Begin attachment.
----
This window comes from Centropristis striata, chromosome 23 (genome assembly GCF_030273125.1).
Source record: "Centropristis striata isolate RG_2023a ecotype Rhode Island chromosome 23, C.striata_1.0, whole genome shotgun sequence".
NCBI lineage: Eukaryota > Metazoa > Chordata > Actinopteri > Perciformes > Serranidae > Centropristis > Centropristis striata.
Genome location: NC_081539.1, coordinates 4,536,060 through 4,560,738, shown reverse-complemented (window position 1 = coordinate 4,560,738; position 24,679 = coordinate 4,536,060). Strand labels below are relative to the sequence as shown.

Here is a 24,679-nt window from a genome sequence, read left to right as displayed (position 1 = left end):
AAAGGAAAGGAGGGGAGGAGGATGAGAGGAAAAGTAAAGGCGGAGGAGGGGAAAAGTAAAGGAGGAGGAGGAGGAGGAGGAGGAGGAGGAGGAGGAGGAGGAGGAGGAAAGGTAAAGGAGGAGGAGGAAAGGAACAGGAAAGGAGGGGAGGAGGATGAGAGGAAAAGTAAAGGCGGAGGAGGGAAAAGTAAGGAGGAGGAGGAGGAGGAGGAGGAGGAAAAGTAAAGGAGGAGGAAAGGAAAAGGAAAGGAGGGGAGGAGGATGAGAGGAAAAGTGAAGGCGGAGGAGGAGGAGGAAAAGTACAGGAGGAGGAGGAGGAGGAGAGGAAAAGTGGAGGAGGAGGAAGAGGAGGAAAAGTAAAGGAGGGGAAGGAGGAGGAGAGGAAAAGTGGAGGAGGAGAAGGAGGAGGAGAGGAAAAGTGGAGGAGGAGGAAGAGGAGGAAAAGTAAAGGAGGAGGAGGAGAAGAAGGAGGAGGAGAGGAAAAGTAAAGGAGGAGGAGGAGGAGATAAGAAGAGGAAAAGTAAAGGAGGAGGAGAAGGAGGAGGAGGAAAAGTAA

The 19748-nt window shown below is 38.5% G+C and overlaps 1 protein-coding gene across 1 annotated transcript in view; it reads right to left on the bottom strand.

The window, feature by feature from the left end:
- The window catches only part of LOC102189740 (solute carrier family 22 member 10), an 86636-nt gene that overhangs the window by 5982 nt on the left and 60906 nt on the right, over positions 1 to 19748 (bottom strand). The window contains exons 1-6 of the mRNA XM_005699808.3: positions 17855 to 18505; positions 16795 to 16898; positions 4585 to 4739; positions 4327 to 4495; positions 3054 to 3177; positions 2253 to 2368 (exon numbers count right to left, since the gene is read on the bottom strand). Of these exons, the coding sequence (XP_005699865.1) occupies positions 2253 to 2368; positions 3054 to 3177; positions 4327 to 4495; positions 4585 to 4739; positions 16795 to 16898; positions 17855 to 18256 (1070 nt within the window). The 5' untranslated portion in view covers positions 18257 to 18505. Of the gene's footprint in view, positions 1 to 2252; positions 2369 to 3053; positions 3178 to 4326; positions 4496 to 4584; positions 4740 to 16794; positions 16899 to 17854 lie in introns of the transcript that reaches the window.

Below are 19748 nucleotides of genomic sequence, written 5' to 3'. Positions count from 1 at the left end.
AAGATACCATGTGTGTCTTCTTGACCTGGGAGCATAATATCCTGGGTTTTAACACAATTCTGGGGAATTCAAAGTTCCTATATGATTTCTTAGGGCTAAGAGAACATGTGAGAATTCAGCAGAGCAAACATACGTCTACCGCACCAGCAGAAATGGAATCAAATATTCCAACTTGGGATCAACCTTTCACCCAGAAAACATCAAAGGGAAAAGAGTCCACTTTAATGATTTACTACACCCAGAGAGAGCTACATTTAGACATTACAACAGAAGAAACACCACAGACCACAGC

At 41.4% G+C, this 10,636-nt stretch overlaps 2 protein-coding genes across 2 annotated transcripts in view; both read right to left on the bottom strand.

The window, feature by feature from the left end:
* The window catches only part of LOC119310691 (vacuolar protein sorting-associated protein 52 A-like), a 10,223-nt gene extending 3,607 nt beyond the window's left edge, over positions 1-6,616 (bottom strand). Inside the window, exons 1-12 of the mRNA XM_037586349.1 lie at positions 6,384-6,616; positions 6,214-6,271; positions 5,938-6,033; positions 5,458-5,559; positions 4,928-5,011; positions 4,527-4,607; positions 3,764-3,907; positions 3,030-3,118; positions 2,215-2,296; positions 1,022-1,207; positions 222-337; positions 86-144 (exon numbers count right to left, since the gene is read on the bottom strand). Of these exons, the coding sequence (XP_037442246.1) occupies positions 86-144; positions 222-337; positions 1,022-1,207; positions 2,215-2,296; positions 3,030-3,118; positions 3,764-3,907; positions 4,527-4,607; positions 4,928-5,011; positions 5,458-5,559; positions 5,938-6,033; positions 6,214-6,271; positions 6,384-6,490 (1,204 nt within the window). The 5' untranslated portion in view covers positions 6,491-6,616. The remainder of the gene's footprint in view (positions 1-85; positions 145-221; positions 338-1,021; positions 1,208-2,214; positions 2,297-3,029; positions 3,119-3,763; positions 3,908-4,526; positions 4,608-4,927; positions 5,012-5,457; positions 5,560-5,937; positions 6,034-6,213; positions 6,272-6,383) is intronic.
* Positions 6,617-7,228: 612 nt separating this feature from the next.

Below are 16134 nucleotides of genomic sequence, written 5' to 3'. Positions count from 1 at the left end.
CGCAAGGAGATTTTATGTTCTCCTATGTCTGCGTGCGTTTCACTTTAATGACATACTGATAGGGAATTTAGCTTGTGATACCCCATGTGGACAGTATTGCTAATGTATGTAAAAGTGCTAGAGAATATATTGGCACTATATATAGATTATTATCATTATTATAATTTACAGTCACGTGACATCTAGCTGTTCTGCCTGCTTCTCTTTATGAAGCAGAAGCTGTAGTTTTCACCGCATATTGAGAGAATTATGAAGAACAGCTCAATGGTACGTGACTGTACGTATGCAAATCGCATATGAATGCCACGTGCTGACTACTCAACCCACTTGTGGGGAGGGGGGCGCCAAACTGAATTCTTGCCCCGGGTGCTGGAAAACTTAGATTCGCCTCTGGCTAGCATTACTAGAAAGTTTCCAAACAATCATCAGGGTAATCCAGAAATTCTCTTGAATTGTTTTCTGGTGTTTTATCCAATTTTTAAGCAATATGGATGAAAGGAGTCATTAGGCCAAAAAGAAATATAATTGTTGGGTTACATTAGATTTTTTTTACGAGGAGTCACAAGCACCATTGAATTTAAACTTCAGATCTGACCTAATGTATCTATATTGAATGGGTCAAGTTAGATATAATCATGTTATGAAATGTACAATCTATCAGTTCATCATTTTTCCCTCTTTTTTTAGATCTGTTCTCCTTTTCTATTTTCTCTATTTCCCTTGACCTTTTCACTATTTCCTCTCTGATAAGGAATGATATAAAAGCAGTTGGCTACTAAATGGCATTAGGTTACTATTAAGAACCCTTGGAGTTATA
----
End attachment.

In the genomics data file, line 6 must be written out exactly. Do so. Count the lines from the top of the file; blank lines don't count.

AAAGGAAAGGAGGGGAGGAGGATGAGAGGAAAAGTAAAGGCGGAGGAGGGGAAAAGTAAAGGAGGAGGAGGAGGAGGAGGAGGAGGAGGAGGAGGAGGAGGAGGAGGAAAGGTAAAGGAGGAGGAGGAAAGGAACAGGAAAGGAGGGGAGGAGGATGAGAGGAAAAGTAAAGGCGGAGGAGGGAAAAGTAAGGAGGAGGAGGAGGAGGAGGAGGAGGAAAAGTAAAGGAGGAGGAAAGGAAAAGGAAAGGAGGGGAGGAGGATGAGAGGAAAAGTGAAGGCGGAGGAGGAGGAGGAAAAGTACAGGAGGAGGAGGAGGAGGAGAGGAAAAGTGGAGGAGGAGGAAGAGGAGGAAAAGTAAAGGAGGGGAAGGAGGAGGAGAGGAAAAGTGGAGGAGGAGAAGGAGGAGGAGAGGAAAAGTGGAGGAGGAGGAAGAGGAGGAAAAGTAAAGGAGGAGGAGGAGAAGAAGGAGGAGGAGAGGAAAAGTAAAGGAGGAGGAGGAGGAGATAAGAAGAGGAAAAGTAAAGGAGGAGGAGAAGGAGGAGGAGGAAAAGTAA